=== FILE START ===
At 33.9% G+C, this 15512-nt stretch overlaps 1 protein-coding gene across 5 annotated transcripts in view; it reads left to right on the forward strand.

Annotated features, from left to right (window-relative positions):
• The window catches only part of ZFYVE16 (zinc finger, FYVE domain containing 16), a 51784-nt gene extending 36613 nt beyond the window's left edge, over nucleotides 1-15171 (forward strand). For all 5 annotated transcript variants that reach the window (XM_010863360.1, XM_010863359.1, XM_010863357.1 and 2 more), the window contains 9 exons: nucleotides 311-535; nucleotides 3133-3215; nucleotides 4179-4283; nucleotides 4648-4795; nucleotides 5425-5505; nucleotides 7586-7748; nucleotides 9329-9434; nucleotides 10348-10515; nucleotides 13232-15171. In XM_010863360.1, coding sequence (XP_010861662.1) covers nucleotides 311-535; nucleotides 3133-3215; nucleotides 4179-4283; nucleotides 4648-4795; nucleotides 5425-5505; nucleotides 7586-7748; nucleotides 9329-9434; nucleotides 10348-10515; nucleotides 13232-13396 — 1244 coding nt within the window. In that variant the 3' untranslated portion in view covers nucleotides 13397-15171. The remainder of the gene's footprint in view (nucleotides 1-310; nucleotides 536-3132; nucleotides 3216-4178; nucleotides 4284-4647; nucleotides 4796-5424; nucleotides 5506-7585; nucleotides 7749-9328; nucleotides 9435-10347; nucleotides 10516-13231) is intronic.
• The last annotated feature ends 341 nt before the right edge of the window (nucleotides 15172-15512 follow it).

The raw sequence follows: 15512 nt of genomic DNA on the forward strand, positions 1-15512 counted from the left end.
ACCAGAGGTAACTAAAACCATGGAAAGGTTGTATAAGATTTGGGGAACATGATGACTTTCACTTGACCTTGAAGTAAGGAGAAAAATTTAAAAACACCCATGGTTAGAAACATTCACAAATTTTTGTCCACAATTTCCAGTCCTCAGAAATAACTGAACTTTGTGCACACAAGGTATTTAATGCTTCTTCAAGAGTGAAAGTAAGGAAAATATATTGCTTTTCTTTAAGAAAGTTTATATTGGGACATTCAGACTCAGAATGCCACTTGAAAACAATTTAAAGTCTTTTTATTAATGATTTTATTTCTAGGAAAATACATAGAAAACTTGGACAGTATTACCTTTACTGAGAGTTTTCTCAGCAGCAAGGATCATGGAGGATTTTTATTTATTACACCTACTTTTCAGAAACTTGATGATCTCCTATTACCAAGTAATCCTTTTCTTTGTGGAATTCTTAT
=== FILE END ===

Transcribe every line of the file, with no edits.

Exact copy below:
At 33.9% G+C, this 15512-nt stretch overlaps 1 protein-coding gene across 5 annotated transcripts in view; it reads left to right on the forward strand.

Annotated features, from left to right (window-relative positions):
• The window catches only part of ZFYVE16 (zinc finger, FYVE domain containing 16), a 51784-nt gene extending 36613 nt beyond the window's left edge, over nucleotides 1-15171 (forward strand). For all 5 annotated transcript variants that reach the window (XM_010863360.1, XM_010863359.1, XM_010863357.1 and 2 more), the window contains 9 exons: nucleotides 311-535; nucleotides 3133-3215; nucleotides 4179-4283; nucleotides 4648-4795; nucleotides 5425-5505; nucleotides 7586-7748; nucleotides 9329-9434; nucleotides 10348-10515; nucleotides 13232-15171. In XM_010863360.1, coding sequence (XP_010861662.1) covers nucleotides 311-535; nucleotides 3133-3215; nucleotides 4179-4283; nucleotides 4648-4795; nucleotides 5425-5505; nucleotides 7586-7748; nucleotides 9329-9434; nucleotides 10348-10515; nucleotides 13232-13396 — 1244 coding nt within the window. In that variant the 3' untranslated portion in view covers nucleotides 13397-15171. The remainder of the gene's footprint in view (nucleotides 1-310; nucleotides 536-3132; nucleotides 3216-4178; nucleotides 4284-4647; nucleotides 4796-5424; nucleotides 5506-7585; nucleotides 7749-9328; nucleotides 9435-10347; nucleotides 10516-13231) is intronic.
• The last annotated feature ends 341 nt before the right edge of the window (nucleotides 15172-15512 follow it).

The raw sequence follows: 15512 nt of genomic DNA on the forward strand, positions 1-15512 counted from the left end.
ACCAGAGGTAACTAAAACCATGGAAAGGTTGTATAAGATTTGGGGAACATGATGACTTTCACTTGACCTTGAAGTAAGGAGAAAAATTTAAAAACACCCATGGTTAGAAACATTCACAAATTTTTGTCCACAATTTCCAGTCCTCAGAAATAACTGAACTTTGTGCACACAAGGTATTTAATGCTTCTTCAAGAGTGAAAGTAAGGAAAATATATTGCTTTTCTTTAAGAAAGTTTATATTGGGACATTCAGACTCAGAATGCCACTTGAAAACAATTTAAAGTCTTTTTATTAATGATTTTATTTCTAGGAAAATACATAGAAAACTTGGACAGTATTACCTTTACTGAGAGTTTTCTCAGCAGCAAGGATCATGGAGGATTTTTATTTATTACACCTACTTTTCAGAAACTTGATGATCTCCTATTACCAAGTAATCCTTTTCTTTGTGGAATTCTTAT